Updated: December 4, 2018 12:43:51 am
The World Bank has brought some excitement at the ongoing climate change conference here with its announcement that it would provide needy countries about US$ 200 billion between 2021-2025 to help them take more ambitious climate actions, and build resilience against climate change. It said this would almost double its current five-year commitments for climate change.
Several hundreds of billions of dollars per year are estimated to be required to fund all the actions that need to be taken to curb climate change and help countries withstand its worst impacts. Developed countries have committed themselves to ‘mobilise’ at least US$ 100 billion every year from 2020 for this purpose, but most estimates show that this would be a small part of the required money.
The World Bank said about half of its newly promised money, US$ 100 billion, will come from its own resources, while the other half would be from two of its associates, the International Finance Corporation (IFC) and Multilateral Investment Guarantee Agency (MIGA), as well as private funders. But it did not say whether the money would be provided in the form of loans or grants.
But significantly, the bank said that at least 25 per cent of this money, or US$ 50 billion, would be aimed for projects that would support climate adaptation, an area for which countries generally have been reluctant to provide money.
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“A key priority is boosting support for climate adaptation, recognising that millions of people across the world are already facing the severe consequences of more extreme weather events. By ramping up direct adaptation finance to reach around $50 billion over FY21-25, the World Bank will, for the first time, give this equal emphasis alongside investments that reduce emissions,” the bank said in a statement.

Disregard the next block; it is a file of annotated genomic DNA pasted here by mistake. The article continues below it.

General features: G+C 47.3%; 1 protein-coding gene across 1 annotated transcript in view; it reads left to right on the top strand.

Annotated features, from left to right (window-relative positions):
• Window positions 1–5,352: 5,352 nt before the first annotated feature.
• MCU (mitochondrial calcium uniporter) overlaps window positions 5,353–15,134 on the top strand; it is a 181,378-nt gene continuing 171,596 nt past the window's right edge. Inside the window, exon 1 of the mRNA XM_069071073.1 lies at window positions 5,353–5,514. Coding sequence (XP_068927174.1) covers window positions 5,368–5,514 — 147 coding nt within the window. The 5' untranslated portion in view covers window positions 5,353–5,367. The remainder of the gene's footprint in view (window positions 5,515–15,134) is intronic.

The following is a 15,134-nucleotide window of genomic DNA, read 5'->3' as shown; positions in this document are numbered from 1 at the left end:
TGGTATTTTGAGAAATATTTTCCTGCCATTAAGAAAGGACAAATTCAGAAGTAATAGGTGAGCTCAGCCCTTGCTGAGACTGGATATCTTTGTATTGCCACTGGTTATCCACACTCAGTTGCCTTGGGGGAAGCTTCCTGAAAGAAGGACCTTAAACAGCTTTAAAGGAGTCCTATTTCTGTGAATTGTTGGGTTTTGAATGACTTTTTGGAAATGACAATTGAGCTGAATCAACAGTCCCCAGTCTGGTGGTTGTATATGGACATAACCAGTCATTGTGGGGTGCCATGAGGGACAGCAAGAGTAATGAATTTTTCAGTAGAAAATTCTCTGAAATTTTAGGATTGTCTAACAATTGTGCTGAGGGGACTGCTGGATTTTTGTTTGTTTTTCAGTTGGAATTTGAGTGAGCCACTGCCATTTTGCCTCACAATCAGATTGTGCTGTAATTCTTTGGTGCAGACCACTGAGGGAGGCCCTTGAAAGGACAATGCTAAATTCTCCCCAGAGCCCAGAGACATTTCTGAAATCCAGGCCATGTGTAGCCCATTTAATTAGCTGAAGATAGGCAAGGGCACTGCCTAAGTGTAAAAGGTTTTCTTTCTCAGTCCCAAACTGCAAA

The announcement was welcomed at the climate conference here but people also wanted to see more details. “The World Bank’s announcement has come at a time when rich countries are failing to meet their commitment of putting together US$ 100 billion per year for developing countries. The figure of US$ 200 billion over the next five years, divided equally between mitigation and adaptation is a clear recognition that adaptation requires a lot more money than what is available right now, “ said Harjeet Singh, global lead on climate change for ActionAid International.
“However, there is no clarity in what form these financial flows will take place. Adaptation money should never be provided as loans. That would be cruel to the developing countries who did not cause the climate crisis but are already forced to invest in adaptation on top of their development budget,” he said.
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